American composer Tom Myron was born November 15, 1959 in Troy, NY. His compositions have been commissioned and performed by the Kennedy Center, the United States Holocaust Memorial Museum, the Portland Symphony Orchestra, the Eclipse Chamber Orchestra, the Atlantic Classical Orchestra, the Eastern Connecticut Symphony Orchestra, the Topeka Symphony, the Yale Symphony Orchestra, the Civic Orchestra of Chicago, the Bangor Symphony and the Lamont Symphony at Denver University.
He works regularly as an arranger for the New York Pops at Carnegie Hall, writing for singers Rosanne Cash, Kelli O'Hara, Maxi Priest & Phil Stacey, the Young People's Chorus of New York City, the band Le Vent du Nord & others. His film scores include Wilderness & Spirit; A Mountain Called Katahdin and the upcoming Henry David Thoreau; Surveyor of the Soul, both from Films by Huey.
Individual soloists and chamber ensembles that regularly perform Myron's work include violinists Peter Sheppard-Skaerved, Elisabeth Adkins & Kara Eubanks, violist Tsuna Sakamoto, cellist David Darling, the Portland String Quartet, the DaPonte String Quartet and the Potomac String Quartet.
Tom Myron's Violin Concerto No. 2 has been featured twice on Performance Today. Tom Myron lives in Northampton, MA. His works are published by MMB Music Inc.
FREE DOWNLOADS of music by TOM MYRON
Symphony No. 2
Violin Concerto No. 2
The Soldier's Return (String Quartet No. 2)
Katahdin (Greatest Mountain)
Contact featuring David Darling
Mille Cherubini in Coro featuring Lee Velta
This Day featuring Andy Voelker
Thursday, December 27, 2007
Coattail Riding Water Carriers Are All Wet
Apparently typed in an all-to-brief moment of lucidity, an astute observation by NYT music critic Bernard Holland has generated much wailing & gnashing of dentures on our venerable home page.
Having made my own observation:
I see this in the art business all the time.
Having thoroughly depleted the ability to exploit the first-raters via season after season over-exposure (Cage & Feldman would be the examples here) well intentioned presenters (who, like today's media outlets, must ceaselessly feed the beast) begin launching valiant, earnest attempts to hype the coattail riders, water carriers and second-raters of long-spent movements as themselves being further exemplars of the genuine article(s). These attempts are always aided & abetted by self-interested "scholars & critics" who face the same pressures from within their own venues.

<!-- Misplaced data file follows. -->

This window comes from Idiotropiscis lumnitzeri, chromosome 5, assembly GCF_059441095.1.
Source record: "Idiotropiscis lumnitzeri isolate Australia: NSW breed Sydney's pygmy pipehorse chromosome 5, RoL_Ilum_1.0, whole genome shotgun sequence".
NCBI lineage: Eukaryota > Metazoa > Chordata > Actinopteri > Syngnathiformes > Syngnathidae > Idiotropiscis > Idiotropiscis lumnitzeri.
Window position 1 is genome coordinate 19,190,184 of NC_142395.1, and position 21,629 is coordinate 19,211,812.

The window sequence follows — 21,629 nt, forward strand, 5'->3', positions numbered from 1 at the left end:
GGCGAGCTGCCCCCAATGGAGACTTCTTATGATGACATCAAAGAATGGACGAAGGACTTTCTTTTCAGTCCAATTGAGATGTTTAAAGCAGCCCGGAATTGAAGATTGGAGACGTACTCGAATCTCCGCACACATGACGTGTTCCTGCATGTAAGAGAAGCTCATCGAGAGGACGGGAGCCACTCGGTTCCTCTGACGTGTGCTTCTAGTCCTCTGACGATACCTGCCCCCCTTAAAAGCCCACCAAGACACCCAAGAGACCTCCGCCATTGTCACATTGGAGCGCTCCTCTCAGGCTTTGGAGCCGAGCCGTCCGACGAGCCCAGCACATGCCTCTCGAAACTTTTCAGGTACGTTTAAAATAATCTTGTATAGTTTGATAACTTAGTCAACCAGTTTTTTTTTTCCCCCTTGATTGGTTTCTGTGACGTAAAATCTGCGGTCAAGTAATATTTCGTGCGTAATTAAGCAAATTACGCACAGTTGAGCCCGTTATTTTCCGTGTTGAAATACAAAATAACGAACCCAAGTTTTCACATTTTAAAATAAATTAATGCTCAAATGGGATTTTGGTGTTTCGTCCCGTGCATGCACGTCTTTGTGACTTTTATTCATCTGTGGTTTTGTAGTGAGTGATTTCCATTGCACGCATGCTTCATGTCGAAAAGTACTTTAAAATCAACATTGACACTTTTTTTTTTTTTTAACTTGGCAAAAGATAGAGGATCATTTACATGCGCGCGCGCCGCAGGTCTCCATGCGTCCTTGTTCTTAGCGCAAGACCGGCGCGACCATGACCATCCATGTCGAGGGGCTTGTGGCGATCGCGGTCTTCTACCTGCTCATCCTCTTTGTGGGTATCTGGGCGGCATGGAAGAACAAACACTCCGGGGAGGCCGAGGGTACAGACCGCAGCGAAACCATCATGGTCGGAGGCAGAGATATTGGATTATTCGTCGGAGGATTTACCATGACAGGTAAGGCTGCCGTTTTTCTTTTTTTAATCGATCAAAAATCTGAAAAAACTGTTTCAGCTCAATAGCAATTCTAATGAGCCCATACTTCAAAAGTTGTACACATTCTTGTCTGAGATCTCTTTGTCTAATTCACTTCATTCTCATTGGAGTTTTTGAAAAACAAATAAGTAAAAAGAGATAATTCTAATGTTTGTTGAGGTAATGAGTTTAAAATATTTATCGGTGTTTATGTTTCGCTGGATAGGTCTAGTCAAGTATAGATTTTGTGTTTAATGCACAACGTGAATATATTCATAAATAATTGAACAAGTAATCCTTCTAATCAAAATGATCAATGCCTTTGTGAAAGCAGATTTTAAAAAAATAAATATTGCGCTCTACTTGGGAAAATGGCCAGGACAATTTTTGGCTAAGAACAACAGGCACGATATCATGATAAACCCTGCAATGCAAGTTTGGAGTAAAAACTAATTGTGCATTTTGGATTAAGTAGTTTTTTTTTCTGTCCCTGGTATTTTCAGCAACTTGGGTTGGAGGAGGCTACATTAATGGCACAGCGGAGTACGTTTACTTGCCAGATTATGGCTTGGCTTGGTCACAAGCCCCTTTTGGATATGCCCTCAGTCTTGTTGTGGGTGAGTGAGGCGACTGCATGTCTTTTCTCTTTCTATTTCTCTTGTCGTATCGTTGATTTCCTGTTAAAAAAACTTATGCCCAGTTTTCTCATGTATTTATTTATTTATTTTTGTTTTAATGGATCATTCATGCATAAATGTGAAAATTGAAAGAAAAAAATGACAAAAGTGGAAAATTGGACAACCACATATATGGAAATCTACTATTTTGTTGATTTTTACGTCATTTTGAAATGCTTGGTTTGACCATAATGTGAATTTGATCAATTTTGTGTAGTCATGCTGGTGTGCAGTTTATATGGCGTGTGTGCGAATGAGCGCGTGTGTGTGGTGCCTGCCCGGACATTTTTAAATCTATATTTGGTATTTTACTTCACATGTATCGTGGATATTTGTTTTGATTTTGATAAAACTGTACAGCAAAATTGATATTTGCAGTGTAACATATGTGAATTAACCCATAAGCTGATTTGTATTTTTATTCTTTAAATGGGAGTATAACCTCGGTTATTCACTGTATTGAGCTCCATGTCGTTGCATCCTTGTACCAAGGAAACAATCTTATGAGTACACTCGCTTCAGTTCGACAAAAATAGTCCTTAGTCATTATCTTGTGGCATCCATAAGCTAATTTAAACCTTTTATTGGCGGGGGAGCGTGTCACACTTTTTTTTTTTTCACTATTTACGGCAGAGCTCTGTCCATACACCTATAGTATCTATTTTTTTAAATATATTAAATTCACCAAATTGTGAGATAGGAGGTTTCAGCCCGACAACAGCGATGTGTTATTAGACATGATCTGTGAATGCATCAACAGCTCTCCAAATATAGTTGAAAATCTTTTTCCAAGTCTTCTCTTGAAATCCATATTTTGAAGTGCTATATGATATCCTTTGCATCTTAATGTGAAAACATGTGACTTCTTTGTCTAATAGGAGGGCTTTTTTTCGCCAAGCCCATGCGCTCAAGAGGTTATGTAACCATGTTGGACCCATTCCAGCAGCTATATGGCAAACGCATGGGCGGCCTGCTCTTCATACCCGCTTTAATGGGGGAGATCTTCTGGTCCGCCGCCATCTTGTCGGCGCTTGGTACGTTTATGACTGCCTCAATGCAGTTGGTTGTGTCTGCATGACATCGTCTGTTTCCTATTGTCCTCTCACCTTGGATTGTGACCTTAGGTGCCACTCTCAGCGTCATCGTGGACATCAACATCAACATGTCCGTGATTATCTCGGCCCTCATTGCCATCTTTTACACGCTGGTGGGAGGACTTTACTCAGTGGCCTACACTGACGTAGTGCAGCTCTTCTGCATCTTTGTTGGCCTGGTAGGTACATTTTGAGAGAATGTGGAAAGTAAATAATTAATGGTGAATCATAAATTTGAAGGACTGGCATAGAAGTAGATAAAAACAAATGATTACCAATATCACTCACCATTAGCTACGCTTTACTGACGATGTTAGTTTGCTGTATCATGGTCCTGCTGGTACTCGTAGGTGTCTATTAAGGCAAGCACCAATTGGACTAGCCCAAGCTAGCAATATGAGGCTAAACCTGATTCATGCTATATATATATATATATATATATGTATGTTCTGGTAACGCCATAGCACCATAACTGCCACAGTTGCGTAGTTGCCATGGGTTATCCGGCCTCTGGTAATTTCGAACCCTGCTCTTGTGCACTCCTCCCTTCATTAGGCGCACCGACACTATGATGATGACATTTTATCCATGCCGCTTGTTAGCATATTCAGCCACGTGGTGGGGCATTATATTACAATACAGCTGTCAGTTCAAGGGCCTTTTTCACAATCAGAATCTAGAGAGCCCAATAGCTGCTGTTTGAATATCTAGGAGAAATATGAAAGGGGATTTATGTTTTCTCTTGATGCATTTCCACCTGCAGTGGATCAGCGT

One of our regulars found it it neccessary to put me in my place with a bit of professorial Tut-Tutting:
To call any of them coattail riders or second-raters is to speak from a blinkered perspective, seemingly that of someone who knows the classical canon and not much else.
Leaving aside the gentleman from the Great State of New York's complete non-grasp of my own musical and aesthetic range, let me clarify my thoughts on his agenda mongering .
Anyone who doesn't grasp the simple fact that our verbal/intellectual modes of discourse & aesthetic expression consist solely of metaphors for physical phenomenon, to which we then apply retroactive (and often grandiose) significance, is operating from a severely blinkered perspective. In this case, promoting the work of Wolff (water carrier), Brown (coattail rider) & Cardew (cynical political opportunist) is the aesthetic equivalent of what environmentalists call "eating down the food chain" and its effects on art are exactly those seen in the physical world: a once fertile environment reduced to a desiccated ruin, barely registering on a wide, non-specialist public. Sound familiar?
The practice does however have a singular, highly seductive dimension. It provides vested parties with the material to build entire careers (and amass armies of toadies) to promote self-serving, pseudo-historical agendas. This is precisely the reason that real talent will forever be obliged to fight the established, institutionally entrenched, evaluative/critical institutions designed to keep the unending supply of secondary non-entities generated by major artistic movements in the spotlight.